California pundits come around to supporting HSR. Recognizing the trends, pundits are beginning to realize that HSR really is a good idea – and that it is really going to happen. I really liked Joe Mathews’ article at Zócalo from November, pointing out that Southwest Airlines isn’t actually a cheap and easy travel option within the state any more – and therefore, HSR makes a lot of sense. The LA Times’ George Skelton reached a similar conclusion just before Christmas, realizing that HSR travel is much more desirable and comfortable than the cattle call that has become modern air travel. Yes, HSR supporters have been making these same points for over six years, but better late than never that good people like Mathews and Skelton realize we were right.

Overall, 2014 has been a fantastic year for high speed rail in California. And 2015 will get off to an even better start with the groundbreaking in Fresno on January 6. It took a lot of work to get to this point, and there’s plenty more to come, but HSR is finally free of most of the obstacles it had to face in the years after 2008.

Finally, thanks to all the blog’s readers and commenters. You can look at the upper right of the site and see that posting has dropped off a bit since the site’s peak activity in 2009-10, but I plan to keep this blog around as long as there is an interest in reading about high speed rail in California.

  1. synonymouse
    Dec 31st, 2014 at 14:07
    #1

    A revote on Prop 13 would likely reject the plan. That’s why every effort is made to prevent it from being placed on the ballot.

    Alon Levy Reply:

    You mean Prop 1A, right? Or do you think Prop 13 would get repealed as well?

    synonymouse Reply:

    You caught me good on that one. I don’t think it was a Freudian slip but rather the bad cold or flu I am experiencing.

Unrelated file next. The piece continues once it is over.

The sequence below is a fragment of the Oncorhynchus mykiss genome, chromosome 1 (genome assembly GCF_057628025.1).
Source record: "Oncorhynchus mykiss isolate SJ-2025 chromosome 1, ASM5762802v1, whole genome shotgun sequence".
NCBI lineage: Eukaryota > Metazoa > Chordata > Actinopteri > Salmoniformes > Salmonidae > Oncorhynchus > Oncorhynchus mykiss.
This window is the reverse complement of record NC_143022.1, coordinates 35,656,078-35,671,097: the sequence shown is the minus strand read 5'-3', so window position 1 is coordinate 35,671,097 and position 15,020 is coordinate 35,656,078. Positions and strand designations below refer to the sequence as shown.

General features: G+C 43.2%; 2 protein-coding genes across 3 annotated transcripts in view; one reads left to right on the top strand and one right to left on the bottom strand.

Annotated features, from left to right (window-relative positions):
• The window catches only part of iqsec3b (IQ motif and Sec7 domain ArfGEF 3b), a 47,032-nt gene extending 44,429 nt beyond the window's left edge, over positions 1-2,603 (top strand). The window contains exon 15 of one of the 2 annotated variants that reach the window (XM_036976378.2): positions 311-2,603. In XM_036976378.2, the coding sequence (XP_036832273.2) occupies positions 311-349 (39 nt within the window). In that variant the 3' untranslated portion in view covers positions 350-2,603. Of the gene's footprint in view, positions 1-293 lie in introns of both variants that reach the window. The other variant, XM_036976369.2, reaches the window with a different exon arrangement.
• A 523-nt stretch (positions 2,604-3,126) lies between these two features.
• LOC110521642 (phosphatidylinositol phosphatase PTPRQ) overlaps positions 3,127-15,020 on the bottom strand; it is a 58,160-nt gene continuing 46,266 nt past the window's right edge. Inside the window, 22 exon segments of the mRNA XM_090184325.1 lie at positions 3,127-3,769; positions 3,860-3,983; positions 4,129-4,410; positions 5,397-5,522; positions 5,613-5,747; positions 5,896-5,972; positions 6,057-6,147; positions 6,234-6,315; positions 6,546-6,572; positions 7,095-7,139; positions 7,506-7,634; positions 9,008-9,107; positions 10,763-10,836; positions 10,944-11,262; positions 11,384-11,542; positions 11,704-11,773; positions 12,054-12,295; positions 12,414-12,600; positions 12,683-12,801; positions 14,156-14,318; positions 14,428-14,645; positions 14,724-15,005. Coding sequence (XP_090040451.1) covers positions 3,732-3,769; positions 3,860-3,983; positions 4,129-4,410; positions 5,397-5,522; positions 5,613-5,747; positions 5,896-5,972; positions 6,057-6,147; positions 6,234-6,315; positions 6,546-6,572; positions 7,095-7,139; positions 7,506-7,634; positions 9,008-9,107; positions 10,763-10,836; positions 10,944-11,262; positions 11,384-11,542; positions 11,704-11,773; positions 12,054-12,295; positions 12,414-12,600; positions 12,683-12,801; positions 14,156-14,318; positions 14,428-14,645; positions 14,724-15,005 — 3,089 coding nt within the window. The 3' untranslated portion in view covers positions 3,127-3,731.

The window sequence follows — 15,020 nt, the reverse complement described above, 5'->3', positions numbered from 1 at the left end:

I believe there would be a good market for a home test to determine what the hell virus one has caught. It is probably an expensive and time consuming test at this point. I am assuming a rhinovirus symptoms are itchy, runny nose and sneezing. This was not like that, so maybe it was H3N2. Be nice to know.

    Alon Levy Reply:

    Everyone makes typos; I just wanted to be sure it was a typo rather than a comment about Prop 13.

    Jerry Reply:

    Maybe there could be a good market for a home test to determine if something is a typo or a Freudian slip.

    Observer Reply:

    A computer APP is bound to be developed for that.

    Ted Judah Reply:

    The signature threshold will be pretty low in 2016–maybe you and Tim Draper can get it on the ballot…

    synonymouse Reply:

    Very unlikely as the business GOP tacitly supports hsr as pro-developer.

    Otherwise we would have seen a well-financed effort to put it on the ballot heretofore.

    Ted Judah Reply:

    You can’t use paid signature gatherers anymore as it is. And the signature threshold is going to be low, so you could always run a ballot measure to clarify Prop 1a.

    synonymouse Reply:

    The plastic bag manufacturers just spent $2mil to gather signatures to put a ballot measure on to overturn the State ban .

    Max Wyss Reply:

    And have they been successful?

    Ted Judah Reply:

    They might be, but there is a limit as to how soon you can verify the signatures.

    Max Wyss Reply:

    Is there a time span during which the signatures must be gathered and verified?

    Ted Judah Reply:

    Yes. The exact rules are at Sos.ca.gov if you want to check.

  2. Alon Levy
    Dec 31st, 2014 at 14:20
    #2

    Surely, 2008 was a better year.

    beetroot Reply:

    Don’t call him Shirley.

  3. les
    Dec 31st, 2014 at 14:37
    #3

    I’m curious to how cheaper petro and nat gas are going to impact C&T?
    Cheaper => more usage => more C&T revenue?

    Observer Reply: